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Cerebral Palsy

Cerebral palsy is a neurological condition that causes problems with body movement and muscle coordination throughout a child’s life. While most children are born with this condition, signs may not appear until months or years later. If you notice your child having trouble sitting, crawling or walking, he or she may have cerebral palsy.

Cerebral palsy affects the central nervous system and may occur as a result of several different causes. In most cases, the condition develops during the pregnancy, but may also be a result of complications with delivery. Some of the risk factors for cerebral palsy include:

  • Premature birth
  • Brain infections
  • Genetic disorders
  • Stroke
  • Improper brain development
  • Lack of oxygen to the brain

There are four main types of cerebral palsy, which can be diagnosed once the child is about two years old. These types include:

  • Spastic – causes increased muscle tone and tightness throughout the legs, arms and back (most common type)
  • Athetoid – causes low muscle tone and looseness in the entire body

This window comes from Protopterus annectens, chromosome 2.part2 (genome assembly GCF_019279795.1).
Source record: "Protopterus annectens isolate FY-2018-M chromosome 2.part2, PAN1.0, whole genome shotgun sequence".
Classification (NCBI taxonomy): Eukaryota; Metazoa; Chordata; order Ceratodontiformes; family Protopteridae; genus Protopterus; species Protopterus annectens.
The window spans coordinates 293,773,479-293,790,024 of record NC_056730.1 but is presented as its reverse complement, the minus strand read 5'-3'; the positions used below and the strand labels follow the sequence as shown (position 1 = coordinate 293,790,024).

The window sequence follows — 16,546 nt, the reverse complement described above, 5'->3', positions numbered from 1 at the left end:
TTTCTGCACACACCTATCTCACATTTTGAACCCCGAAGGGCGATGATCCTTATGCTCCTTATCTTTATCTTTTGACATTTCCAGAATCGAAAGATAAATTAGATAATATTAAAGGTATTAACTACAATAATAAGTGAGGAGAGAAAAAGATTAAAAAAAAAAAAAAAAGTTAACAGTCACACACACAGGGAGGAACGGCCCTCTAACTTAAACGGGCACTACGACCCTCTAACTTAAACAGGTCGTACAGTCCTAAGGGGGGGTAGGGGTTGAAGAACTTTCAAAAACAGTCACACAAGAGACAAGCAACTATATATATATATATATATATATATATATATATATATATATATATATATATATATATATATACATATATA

• Ataxic – affects balance and depth perception, leading to overall poor coordination
  • Mixed – includes symptoms of spastic and athetoid, causing stiffness and involuntary movements

Although there is no cure for cerebral palsy, there are several treatments available to help relieve the symptoms of this condition and improve your child’s physical capabilities. Many children with this condition are able to go on and enjoy functional, independent adult lives. Treatment for cerebral palsy may include physical, occupational and speech therapy, and medications to help control seizures, relax muscle spasms and relieve pain. Surgery may be required to correct structural abnormalities or release tight muscles.

Other treatment options for cerebral palsy include:

  • Braces
  • Splints
  • Casts
  • Communication devices
  • Botox (to loosen spastic muscles)

Through continued treatment, most children are able to improve their motor skills and communicate to lead a life that is as close to normal as possible.

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